Stride jazz pianist Judy Carmichael is the consummate performer. Though her busy travel schedule keeps her hopping to festivals, concerts and gigs around the globe, it’s been 13 years since Carmichael came out with a CD of her music.
That’s because shortly after the release of the last CD, Carmichael began producing her NPR radio show, “Jazz Inspired,” in which she interviews celebrity guests about the music that inspired them in their careers. Today, the show is heard in markets across the U.S. and Canada, but initially, it was very much a grassroots effort.
“That took everything,” admits Carmichael. “It was tremendously difficult to raise money and get it on the radio. I’d press CDs myself and send them to the radio stations.”
“Now the show’s going well,” she adds. “It still is a lot of work, but it’s not a start up anymore.”
Which means that Carmichael can turn her attention back to recording. This weekend, Judy Carmichael comes home to Sag Harbor to celebrate the launch of “Southern Swing” a live CD of her recent performance at the Wangaratta Festival of Jazz in Australia. A champagne launch party for the CD will be held from 6 to 8 p.m. at Romany Kramoris Gallery (41 Main Street, Sag Harbor) on Friday, July 18.
“Southern Swing” contains snippets of conversations between Carmichael and musicians as well as anecdotes shared with the audience. It’s the type of off-the-cuff material that Carmichael notes people don’t generally get to hear on her CDs.
“That’s why I love live recordings,” she says. “I thought it would be fun to give that in-person concert experience. I really like live recordings, all those Ella Fitzgerald concerts where people scream and you wonder, ‘What did she do?’”
These days, Carmichael also loves having a band to call her own. For years, she has toured as a solo performer — a lonely proposition. But she now is happy to report that when invited to perform at venues around the world, she is often asked to bring along her band – and it’s a big one. She’s up to a septet, including herself and two new favorite musicians, Australians Dave Blenkhorn (guitar) and Dan Barnett (trombone).
“A lot of the piano players — Fats Waller, Earl Hines, some of my heroes — had big bands,” she says. “That’s why this is so exciting. As long as I’ve been a professional musician I’ve wanted a big band. This is a big band for me.”
“It’s more fun to play with people,” adds Carmichael. “I spent 230 days on the road last year. It’s incredibly lonely, both personally and artistically. Everything has to come from me.”
But a year ago or so, Carmichael noted a shift. Her name had grown and suddenly, she was not being booked as a solo performer, but was encouraged to bring along a band.
“It changed,” she says. “It’s like I’m a 30 year overnight success. Suddenly 90 percent of what I got hired for I could bring a band. It’s tremendously inspiring. In August, I’m making my fifth trip in four years to Brazil, and I bring a bigger group every time.”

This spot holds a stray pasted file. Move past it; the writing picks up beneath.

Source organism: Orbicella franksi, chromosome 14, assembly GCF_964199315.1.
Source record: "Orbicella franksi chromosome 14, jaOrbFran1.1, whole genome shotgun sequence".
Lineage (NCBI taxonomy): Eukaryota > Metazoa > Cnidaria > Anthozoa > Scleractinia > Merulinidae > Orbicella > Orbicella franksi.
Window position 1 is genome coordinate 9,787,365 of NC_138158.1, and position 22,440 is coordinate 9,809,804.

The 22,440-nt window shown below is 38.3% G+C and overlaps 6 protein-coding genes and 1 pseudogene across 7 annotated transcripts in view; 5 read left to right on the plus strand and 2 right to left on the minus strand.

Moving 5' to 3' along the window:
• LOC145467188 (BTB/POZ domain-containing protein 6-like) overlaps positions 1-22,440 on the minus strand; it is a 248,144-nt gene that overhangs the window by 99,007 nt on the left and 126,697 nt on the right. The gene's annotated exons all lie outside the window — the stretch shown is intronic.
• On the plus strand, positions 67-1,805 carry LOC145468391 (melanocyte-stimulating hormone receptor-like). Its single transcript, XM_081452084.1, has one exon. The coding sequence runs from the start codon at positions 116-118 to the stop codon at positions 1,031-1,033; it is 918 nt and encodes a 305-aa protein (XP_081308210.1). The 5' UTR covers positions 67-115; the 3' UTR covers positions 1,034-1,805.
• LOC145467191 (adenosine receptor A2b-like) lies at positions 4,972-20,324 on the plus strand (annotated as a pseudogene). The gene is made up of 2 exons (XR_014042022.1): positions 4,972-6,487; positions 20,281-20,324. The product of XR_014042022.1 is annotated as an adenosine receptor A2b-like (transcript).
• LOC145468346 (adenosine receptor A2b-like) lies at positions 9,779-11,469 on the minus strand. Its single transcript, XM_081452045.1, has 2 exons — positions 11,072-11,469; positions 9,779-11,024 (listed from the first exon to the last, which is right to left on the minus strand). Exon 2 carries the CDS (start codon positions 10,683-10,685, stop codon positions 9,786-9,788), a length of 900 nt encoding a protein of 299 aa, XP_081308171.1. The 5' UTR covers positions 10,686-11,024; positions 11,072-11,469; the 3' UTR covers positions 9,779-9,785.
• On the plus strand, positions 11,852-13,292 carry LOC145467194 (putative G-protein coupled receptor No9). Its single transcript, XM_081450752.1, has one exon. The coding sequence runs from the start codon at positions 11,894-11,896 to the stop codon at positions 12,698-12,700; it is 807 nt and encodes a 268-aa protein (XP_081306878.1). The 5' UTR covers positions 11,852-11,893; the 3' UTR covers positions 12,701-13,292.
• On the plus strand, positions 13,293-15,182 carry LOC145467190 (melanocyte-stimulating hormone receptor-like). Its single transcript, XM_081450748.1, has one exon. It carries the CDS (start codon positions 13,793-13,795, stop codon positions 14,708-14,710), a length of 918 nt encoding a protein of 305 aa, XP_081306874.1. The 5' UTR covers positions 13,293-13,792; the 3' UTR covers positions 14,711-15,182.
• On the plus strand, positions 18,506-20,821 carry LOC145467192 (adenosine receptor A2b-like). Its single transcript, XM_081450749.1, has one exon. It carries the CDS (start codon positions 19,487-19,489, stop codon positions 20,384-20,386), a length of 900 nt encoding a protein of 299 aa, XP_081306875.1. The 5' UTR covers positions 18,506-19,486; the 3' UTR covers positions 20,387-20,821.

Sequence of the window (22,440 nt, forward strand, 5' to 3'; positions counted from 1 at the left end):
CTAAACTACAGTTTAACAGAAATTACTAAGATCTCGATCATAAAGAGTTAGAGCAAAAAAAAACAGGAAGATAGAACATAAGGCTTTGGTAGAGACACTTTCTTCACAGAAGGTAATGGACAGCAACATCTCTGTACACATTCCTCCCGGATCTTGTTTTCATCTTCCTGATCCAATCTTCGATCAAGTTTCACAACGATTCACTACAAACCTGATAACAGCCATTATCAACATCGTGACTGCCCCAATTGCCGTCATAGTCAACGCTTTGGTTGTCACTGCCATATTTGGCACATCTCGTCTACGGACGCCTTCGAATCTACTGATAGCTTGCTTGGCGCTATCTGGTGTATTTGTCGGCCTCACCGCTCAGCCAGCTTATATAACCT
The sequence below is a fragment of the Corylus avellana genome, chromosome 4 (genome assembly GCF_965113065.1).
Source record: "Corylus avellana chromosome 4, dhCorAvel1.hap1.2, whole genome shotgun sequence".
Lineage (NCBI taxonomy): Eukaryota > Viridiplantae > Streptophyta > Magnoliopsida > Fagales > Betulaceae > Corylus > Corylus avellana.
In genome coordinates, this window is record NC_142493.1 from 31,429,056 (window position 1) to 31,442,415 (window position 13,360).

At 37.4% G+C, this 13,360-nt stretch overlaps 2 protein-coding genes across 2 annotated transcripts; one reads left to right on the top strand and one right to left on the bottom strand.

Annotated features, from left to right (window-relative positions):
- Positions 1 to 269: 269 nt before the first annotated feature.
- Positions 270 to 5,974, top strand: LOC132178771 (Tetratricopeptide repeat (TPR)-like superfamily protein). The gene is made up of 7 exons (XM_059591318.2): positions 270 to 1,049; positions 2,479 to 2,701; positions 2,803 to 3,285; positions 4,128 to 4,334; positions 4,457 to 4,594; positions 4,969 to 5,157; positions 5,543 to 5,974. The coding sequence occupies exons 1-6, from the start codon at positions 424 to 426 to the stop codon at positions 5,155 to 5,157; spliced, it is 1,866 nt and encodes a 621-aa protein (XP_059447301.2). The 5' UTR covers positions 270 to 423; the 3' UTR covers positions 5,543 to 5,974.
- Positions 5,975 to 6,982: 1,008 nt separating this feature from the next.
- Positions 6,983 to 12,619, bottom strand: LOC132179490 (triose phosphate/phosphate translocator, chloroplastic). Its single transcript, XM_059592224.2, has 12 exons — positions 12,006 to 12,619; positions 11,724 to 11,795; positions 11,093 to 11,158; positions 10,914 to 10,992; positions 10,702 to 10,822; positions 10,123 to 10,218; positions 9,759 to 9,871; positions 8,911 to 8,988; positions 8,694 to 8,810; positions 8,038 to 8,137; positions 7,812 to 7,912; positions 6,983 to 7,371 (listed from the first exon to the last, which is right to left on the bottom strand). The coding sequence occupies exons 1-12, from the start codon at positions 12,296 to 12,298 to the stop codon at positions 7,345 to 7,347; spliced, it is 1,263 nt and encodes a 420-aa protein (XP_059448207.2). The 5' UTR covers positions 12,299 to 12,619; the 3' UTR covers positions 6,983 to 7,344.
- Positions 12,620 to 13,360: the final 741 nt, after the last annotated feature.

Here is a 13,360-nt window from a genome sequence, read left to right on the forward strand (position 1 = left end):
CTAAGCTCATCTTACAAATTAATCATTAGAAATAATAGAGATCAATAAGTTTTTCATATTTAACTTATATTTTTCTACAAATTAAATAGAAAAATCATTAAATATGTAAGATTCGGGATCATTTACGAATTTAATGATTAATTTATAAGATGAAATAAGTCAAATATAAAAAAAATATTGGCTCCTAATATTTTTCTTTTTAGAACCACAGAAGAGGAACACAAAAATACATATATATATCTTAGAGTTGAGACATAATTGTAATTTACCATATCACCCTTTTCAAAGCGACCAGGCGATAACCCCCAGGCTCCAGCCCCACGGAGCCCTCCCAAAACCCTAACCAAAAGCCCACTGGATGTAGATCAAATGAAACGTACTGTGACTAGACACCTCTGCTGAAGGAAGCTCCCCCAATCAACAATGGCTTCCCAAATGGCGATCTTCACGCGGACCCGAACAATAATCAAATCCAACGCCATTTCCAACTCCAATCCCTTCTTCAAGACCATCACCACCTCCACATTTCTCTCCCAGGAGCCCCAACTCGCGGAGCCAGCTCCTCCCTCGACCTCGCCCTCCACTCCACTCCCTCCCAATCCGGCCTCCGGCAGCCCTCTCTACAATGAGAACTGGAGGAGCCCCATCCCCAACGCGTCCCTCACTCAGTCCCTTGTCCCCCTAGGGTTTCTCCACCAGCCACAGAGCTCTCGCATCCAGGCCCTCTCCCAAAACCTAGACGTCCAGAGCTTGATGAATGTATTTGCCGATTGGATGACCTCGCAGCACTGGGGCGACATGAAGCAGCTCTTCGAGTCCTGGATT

This fall, Carmichael and her band will be back from Brazil and ready to head into the studio to record another new CD “Come and Get It” – this time, she will also sing – a first for her.
“I never sang. I always had hang-ups about singing,” says Carmichael. “People always wanted me to sing. Isn’t it enough that I play? I don’t want to.”
But as a joke, Carmichael sang during a gig with Steve Ross at Feinstein’s, the New York City nightclub. Afterwards, Michael Feinstein himself told Carmichael she really should keep singing, so she did.
“I really enjoyed it and didn’t think I would,” she says. “I started playing differently and listening differently. I liked what it did to my playing. It’s been a shift in my own thinking.”
“Other musicians said, ‘Don’t get lessons,’” adds Carmichael. “I’ve taken a couple technique lessons, but I’m always going to be a piano player who sings a little.”
“Come and Get It” will feature some swing tunes, including early Basie and Ellington.
“I’ll probably sing on more than half of it,” says Carmichael. “Dan Barnett’s a beautiful singer, so we’ll do a couple of duets.”
In the meantime, in addition to the CD launch party at Kramoris Gallery, fans can hear Carmichael at Bay Street Theatre’s benefit on Long Wharf in Sag Harbor this Saturday, July 19 when she performs selections from “Ain’t Misbehavin” (the theatre’s next production). On July 27, she performs at “Jazz at the Beach” a fundraiser for the Southampton Historical Museum. Carmichael will also appear at a fundraising lunch for “Jazz Inspired” at The American Hotel in Sag Harbor on September 21 and is also scheduled to perform at the Bay Street Theatre this fall.